Surprisingly, according to the National Center for Women and Information Technology, women make up only 26 percent of the computing workforce — and the breakdown of this percentage is even more alarming. As of 2017, only 3 percent of the female workforce are African-American, 5 percent are Asian women, and a startling 1 percent are Hispanic women. Considering this gender gap (and pay gap), it’s easy to say the tech industry is seriously missing out on a large amount of talent, perspective, and skill.
Moreover, a career in IT comes with numerous benefits such as high salaries, job security, and plenty of room for advancement — and yet women are often absent from this field. So what gives? Well, unfortunately, there are a number factors contributing to women choosing other careers over ones in IT. However, as our world of technology continues growing and the need for technical talent keeps rising, we need more women filling these positions and sharing their innovative viewpoints and expertise.
As the experts at DeVry University explain, “The need for tech skills is expanding and becoming increasingly important for everyone in every role at every business — across all industries.” This demand presents a lot of opportunities for a successful, rewarding career, and women should be taking full advantage of it. Furthermore, businesses should be seeking out women, as it’s been shown that companies perform better with women on their team than without.
With all of that in mind, we can’t ignore the structural barriers for women in professional computing careers. World Economic Forum lists a few of the reasons why women today feel less inclined to join IT programs and jobs:
- Lack of encouragement
- Active discouragement
- Lack of role models
- Negative peer pressure
Moreover, women coming from underrepresented groups are faced with twice the prejudice, facing discrimination for both their gender and their race. World Economic Forum further explains that the absence of women isn’t for lack of ability (as some might suggest or assume).
The great benefit of having women in IT is more diversity and a larger pool of talent to utilize, and having a more diverse field means fresh, new perspectives which then present more opportunities for new discoveries. If the structure of tech schools can manage to change — more female instructors, role models, mentors, even schools — then women will likely feel more interested and excited to pursue a career in IT, coding, and other STEM fields.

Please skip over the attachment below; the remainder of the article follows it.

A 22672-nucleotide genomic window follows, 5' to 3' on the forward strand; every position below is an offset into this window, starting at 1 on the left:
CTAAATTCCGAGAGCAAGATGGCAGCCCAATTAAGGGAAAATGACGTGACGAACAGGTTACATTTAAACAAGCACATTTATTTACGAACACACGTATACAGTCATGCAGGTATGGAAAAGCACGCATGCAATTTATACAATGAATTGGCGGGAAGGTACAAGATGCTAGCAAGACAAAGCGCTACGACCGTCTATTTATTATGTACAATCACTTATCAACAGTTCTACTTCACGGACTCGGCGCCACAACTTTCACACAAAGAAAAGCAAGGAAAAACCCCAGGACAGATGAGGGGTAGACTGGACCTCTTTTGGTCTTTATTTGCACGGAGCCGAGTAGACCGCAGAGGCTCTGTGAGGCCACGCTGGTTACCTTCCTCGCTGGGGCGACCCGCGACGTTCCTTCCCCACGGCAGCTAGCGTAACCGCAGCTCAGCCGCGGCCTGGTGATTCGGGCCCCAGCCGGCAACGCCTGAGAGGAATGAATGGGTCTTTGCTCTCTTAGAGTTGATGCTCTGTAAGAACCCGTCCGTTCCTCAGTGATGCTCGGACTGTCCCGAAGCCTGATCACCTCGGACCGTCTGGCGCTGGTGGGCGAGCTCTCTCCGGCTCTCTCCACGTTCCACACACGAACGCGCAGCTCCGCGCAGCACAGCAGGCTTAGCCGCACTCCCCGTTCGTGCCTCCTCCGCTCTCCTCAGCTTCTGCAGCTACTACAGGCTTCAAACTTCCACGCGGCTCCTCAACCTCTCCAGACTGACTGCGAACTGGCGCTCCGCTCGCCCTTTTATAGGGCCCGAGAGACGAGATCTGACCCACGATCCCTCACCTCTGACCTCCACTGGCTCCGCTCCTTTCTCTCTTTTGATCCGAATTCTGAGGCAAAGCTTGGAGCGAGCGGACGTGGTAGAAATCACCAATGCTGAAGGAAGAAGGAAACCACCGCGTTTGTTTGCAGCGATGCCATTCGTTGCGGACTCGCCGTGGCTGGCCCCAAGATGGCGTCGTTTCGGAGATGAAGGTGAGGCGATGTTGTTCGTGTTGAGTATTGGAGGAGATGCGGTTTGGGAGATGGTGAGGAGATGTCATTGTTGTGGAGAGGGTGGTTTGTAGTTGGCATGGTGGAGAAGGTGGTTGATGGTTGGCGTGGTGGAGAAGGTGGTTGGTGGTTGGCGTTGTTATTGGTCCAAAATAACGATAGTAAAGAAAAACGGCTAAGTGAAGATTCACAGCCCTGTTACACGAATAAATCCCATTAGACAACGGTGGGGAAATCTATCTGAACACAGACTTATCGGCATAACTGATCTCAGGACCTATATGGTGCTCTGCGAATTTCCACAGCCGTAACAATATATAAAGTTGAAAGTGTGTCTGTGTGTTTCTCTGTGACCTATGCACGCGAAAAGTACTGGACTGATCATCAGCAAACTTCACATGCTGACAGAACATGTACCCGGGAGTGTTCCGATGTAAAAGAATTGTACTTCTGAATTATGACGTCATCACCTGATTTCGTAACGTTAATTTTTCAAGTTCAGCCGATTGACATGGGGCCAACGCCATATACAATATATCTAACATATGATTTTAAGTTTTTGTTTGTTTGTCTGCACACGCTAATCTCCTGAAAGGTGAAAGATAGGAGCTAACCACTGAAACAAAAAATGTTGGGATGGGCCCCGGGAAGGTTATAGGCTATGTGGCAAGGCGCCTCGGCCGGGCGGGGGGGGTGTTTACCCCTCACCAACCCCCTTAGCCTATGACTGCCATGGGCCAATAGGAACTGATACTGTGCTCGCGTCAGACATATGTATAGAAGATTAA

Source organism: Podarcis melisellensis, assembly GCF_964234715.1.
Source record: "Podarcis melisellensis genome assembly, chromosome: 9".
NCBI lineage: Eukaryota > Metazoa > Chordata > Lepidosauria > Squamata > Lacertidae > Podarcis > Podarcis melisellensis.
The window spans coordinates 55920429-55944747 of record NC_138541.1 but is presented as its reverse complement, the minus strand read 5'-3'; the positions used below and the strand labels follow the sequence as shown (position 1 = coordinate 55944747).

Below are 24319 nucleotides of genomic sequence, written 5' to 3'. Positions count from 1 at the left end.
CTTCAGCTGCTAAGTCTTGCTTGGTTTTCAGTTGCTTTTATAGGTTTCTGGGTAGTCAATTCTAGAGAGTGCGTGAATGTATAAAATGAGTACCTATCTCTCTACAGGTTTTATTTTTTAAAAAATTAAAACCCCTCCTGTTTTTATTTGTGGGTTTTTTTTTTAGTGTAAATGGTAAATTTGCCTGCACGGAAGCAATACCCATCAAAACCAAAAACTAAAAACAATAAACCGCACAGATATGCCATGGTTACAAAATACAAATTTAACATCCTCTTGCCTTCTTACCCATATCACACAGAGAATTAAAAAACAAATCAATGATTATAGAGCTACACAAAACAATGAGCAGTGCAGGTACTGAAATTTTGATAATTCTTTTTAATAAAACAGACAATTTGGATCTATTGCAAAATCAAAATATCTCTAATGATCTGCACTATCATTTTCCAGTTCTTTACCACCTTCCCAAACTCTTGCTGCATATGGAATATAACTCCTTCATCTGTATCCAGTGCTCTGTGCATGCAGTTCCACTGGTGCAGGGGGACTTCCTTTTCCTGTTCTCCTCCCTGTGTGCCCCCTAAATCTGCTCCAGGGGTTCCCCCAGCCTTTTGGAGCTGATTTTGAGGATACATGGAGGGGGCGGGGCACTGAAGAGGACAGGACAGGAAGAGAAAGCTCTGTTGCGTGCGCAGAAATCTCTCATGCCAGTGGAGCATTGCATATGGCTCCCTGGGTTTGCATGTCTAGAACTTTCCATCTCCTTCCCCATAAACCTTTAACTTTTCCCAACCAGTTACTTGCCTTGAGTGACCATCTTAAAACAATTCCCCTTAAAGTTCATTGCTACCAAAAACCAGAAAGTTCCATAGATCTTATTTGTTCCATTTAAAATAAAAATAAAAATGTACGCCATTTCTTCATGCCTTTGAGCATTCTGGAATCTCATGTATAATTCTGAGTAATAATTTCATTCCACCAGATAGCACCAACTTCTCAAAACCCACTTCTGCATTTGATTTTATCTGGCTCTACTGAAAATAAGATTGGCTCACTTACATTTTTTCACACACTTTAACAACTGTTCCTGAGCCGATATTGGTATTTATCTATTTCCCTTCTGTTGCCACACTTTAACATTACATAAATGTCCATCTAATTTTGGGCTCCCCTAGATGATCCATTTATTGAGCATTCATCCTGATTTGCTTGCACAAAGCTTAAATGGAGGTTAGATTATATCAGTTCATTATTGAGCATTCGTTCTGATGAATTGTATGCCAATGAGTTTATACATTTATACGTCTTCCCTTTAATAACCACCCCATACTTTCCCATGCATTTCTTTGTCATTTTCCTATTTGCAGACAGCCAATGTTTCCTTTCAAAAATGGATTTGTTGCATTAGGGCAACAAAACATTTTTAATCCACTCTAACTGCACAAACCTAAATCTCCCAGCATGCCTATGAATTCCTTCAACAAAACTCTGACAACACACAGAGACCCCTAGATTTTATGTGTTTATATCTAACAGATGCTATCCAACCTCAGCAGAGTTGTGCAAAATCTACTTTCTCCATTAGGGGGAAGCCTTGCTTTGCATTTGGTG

Encouraging girls from an early age to pursue their interests in the professional computing world and involving them in programs and workshops is a great way to get the ball rolling as well. By showing them early on all the possibilities a degree in IT can present, such as testing mobile apps and video games, they will be far more likely to pursue a degree in IT when they go off to college.
Furthermore, actively discouraging stereotypes among genders — “boys can do this; girls can’t do this” — is another way we can level the playing field and increase the number of women entering the IT workforce, which would mean more representation and more role models for aspiring girls to look up to. It’ll also be incredibly vital for businesses to provide a better environment for success and learning for women wanting to enter this field.
We need more women in IT. This industry is starved for new talent and skills, and if we don’t have more women filling in these important roles, we may never break down those barriers and in turn have the misfortune of missing so many brilliant minds. While the problems within the industry doesn’t necessarily rest all on the shoulders of women to fight alone, more women from all backgrounds entering IT means more female role models and mentors for the next generation — and the next generation and so on. It is possible, and we can do IT.
ABOUT THE AUTHOR:
Avery Taylor Phillips – Avery is a freelance human being with too much to say. She loves nature and examining human interactions with the world. Comment or tweet her @a_taylorian with any questions or suggestions. Check out her blog on https://www.equities.com/user/AveryTaylorPhillips